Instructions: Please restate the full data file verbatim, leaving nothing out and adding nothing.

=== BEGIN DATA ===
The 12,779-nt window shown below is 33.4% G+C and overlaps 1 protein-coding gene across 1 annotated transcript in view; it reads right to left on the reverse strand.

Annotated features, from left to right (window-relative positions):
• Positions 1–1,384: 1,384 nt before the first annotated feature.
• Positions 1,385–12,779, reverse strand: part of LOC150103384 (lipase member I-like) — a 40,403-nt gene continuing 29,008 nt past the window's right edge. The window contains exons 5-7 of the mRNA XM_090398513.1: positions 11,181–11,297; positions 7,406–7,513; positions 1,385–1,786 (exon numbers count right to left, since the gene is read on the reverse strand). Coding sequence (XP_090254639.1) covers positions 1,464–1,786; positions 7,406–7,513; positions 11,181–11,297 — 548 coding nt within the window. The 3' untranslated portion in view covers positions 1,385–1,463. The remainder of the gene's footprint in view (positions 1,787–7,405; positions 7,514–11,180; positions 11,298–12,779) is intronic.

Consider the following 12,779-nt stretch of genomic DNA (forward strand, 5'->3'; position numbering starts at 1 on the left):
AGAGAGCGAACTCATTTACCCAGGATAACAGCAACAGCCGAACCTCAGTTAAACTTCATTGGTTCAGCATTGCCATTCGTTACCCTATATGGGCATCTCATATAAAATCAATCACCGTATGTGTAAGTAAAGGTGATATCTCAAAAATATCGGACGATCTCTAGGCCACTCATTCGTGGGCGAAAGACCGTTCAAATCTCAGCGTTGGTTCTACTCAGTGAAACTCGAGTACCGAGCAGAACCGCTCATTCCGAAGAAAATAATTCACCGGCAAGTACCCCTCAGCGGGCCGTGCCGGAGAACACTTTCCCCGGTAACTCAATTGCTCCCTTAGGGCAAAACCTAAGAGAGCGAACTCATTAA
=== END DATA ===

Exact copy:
The 12,779-nt window shown below is 33.4% G+C and overlaps 1 protein-coding gene across 1 annotated transcript in view; it reads right to left on the reverse strand.

Annotated features, from left to right (window-relative positions):
• Positions 1–1,384: 1,384 nt before the first annotated feature.
• Positions 1,385–12,779, reverse strand: part of LOC150103384 (lipase member I-like) — a 40,403-nt gene continuing 29,008 nt past the window's right edge. The window contains exons 5-7 of the mRNA XM_090398513.1: positions 11,181–11,297; positions 7,406–7,513; positions 1,385–1,786 (exon numbers count right to left, since the gene is read on the reverse strand). Coding sequence (XP_090254639.1) covers positions 1,464–1,786; positions 7,406–7,513; positions 11,181–11,297 — 548 coding nt within the window. The 3' untranslated portion in view covers positions 1,385–1,463. The remainder of the gene's footprint in view (positions 1,787–7,405; positions 7,514–11,180; positions 11,298–12,779) is intronic.

Consider the following 12,779-nt stretch of genomic DNA (forward strand, 5'->3'; position numbering starts at 1 on the left):
AGAGAGCGAACTCATTTACCCAGGATAACAGCAACAGCCGAACCTCAGTTAAACTTCATTGGTTCAGCATTGCCATTCGTTACCCTATATGGGCATCTCATATAAAATCAATCACCGTATGTGTAAGTAAAGGTGATATCTCAAAAATATCGGACGATCTCTAGGCCACTCATTCGTGGGCGAAAGACCGTTCAAATCTCAGCGTTGGTTCTACTCAGTGAAACTCGAGTACCGAGCAGAACCGCTCATTCCGAAGAAAATAATTCACCGGCAAGTACCCCTCAGCGGGCCGTGCCGGAGAACACTTTCCCCGGTAACTCAATTGCTCCCTTAGGGCAAAACCTAAGAGAGCGAACTCATTAA